Saturday, March 19, 2005


A concurrence. Serendipity. Call it what you will. Nevertheless, two events occurred recently which, had they happened in isolation, would probably not have resulted in such a seismic shift in my world view as they did in combination. A forehead slapping moment indeed. An internal dialogue along the lines of, “You pretzel. You think you’re so fucking smart, don’t you?” As a matter of fact, I did, but it came as quite a shock to discover that I was just as guilty of accepting received wisdom as fact as the next man.

One. I was over at The Liberal Elite the other day, having been pointed in their direction by the esteemed Ms Jones when I came across the opinion expressed that, and I quote, “There are no such things as faeries, pixies, elves and monsters, rather everything around us can be explained rationally and clearly by scientific, reasoned thought. For things which cannot (yet) be comprehensively explained by science, there is usually a religious theory and a scientific theory (big bang is a case in point). Take a step back and see which is the most likely theory that applies. It's never the religious one. But (and this is the important part, kids) the world around us is no less beautiful for that.”

Two. I have a friend. A good friend. An ex-partner in the horizontal dance. Her religious convictions cause me no end of grief but nevertheless, we fell to arguing about the origins of life the other day. Now, as our relationship is such that we take opposing sides in any argument as a matter of course, she took the side of the creationists and I, that of the evolutionists.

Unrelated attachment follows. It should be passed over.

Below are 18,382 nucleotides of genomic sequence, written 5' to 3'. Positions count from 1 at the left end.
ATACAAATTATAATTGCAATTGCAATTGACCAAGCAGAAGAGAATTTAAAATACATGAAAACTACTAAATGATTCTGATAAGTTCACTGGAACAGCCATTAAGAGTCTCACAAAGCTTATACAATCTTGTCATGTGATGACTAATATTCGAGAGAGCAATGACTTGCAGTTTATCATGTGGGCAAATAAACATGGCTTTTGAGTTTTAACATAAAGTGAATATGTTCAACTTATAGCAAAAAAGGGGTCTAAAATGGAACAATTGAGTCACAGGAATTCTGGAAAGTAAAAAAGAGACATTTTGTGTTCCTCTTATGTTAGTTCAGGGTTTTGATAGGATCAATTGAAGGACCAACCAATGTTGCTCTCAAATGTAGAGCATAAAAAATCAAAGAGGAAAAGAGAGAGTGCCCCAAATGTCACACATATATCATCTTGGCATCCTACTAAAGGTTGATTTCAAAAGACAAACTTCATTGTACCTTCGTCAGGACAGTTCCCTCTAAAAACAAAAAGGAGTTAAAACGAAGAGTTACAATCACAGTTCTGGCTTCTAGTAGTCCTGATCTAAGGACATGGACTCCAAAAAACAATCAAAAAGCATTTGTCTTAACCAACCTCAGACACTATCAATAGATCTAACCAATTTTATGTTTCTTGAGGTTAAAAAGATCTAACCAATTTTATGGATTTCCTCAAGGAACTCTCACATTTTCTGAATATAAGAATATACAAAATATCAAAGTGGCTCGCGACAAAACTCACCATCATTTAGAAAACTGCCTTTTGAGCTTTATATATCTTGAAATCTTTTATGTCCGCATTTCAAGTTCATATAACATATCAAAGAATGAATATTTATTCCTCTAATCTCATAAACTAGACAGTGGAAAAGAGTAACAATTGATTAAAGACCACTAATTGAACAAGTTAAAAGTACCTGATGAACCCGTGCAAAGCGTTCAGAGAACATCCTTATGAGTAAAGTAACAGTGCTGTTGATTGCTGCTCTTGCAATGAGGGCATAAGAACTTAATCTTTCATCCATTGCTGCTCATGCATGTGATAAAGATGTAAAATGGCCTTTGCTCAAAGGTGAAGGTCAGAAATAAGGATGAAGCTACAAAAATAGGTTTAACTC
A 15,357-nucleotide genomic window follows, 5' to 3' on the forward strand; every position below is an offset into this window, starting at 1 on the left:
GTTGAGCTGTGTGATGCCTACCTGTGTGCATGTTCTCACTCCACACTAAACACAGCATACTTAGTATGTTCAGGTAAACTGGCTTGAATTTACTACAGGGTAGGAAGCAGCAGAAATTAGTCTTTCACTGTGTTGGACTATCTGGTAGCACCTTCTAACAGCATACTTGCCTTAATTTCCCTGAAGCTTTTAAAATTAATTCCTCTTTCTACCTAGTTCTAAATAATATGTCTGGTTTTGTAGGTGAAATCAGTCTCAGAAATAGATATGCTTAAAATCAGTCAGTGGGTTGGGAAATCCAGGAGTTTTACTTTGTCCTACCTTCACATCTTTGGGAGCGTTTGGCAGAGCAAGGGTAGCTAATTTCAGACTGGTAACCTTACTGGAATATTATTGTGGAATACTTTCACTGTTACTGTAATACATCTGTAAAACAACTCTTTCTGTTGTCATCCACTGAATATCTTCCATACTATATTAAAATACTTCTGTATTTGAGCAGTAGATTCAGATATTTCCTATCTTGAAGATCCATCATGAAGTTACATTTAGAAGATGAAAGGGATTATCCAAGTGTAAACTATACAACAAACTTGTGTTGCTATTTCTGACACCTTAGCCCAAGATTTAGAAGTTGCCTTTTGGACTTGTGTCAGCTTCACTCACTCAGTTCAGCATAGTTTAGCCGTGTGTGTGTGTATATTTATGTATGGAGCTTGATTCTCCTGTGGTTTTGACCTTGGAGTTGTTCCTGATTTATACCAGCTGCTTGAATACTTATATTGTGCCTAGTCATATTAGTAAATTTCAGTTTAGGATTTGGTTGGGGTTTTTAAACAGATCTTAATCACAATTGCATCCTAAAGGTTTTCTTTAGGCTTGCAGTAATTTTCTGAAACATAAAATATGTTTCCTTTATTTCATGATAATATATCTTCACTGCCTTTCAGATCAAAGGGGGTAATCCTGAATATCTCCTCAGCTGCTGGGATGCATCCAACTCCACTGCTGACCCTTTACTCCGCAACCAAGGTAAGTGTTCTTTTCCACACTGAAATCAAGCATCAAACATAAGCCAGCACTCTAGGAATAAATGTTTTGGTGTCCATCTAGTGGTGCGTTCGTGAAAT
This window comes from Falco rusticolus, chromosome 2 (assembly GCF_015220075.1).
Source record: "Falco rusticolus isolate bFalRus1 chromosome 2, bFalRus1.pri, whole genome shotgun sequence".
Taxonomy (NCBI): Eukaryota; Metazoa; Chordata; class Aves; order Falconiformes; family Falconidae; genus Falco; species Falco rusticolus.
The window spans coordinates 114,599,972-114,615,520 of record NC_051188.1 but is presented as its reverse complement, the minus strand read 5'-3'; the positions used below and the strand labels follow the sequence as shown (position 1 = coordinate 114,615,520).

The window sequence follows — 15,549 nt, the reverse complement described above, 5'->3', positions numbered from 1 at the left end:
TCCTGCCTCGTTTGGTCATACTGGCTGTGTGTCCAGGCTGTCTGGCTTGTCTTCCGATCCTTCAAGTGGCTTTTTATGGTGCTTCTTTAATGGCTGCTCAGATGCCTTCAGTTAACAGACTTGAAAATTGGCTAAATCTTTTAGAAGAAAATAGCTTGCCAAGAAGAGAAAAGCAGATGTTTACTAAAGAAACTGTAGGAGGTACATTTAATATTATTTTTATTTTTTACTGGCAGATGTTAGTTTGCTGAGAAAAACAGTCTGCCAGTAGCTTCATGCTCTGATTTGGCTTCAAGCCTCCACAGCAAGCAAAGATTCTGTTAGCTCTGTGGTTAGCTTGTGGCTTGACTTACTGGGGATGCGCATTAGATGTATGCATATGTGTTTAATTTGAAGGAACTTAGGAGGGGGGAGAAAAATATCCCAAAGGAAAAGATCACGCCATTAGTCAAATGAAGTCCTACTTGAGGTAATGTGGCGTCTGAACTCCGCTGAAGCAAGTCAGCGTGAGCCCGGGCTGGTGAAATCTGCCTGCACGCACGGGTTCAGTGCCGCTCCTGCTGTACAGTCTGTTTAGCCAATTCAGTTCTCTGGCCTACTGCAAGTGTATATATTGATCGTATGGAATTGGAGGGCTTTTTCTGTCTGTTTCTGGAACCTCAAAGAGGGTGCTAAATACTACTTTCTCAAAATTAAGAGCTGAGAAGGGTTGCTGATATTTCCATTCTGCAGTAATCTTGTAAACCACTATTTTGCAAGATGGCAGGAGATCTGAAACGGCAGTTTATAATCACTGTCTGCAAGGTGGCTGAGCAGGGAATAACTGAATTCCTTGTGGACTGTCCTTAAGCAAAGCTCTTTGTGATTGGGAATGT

About 20 minutes in, it became all too clear to both of us that our positions shared one blatantly obvious common factor. They were both based on faith. Neither of us had any evidence whatsoever upon which to base our arguments. And an argument without evidence is a sorry one indeed, more akin to a creed or dogma than scientific reasoning. And yet, I was so sure that I was right. I mean, evolution, yeah? S’obvious, innit?

I remembered the passage from the Elite and went back and re-read it. Two words stuck in my mind. “Scientific theory”. And I had my first revelation. Theory. I said it again. Theory, not fact. The theory of evolution. Ping! Hot on the heels of this one came the second. Scientific. I said it again. Scientific. Based on experimentation and/or observable facts. I subjected these to, whilst not exactly deep, at least sub-surface thought and realised that, as I had none of the science at my disposal, it was obvious that I should have to delete ‘barely legal’ from the Google search box and do some serious investigation.

Now, as far as I can understand it, and do correct me if I’m wrong, the evolutionists’ theory has life beginning in some kind of primordial soup, then being subject to a process of evolution driven by natural selection. A survival of the fittest. With me so far?

Although I could refer you to whatever it was I used to be served in the old Béke Étterem on Fő utca, I could find no actual evidence for the existence of any soup, consommé, bisque or potage whatsoever. Its existence, in a nice reversal of scientific method, was inferred from the theory. Those accepting evolution must believe in life developing increasing complexity and therefore, that the further back one goes, the simpler it must become until we reach the soup. Now, I will accept that theory sometimes precedes fact. If it didn’t, then why do we even have the word? But to accept theory as fact, until proven, is to build your castle on dodgy ground.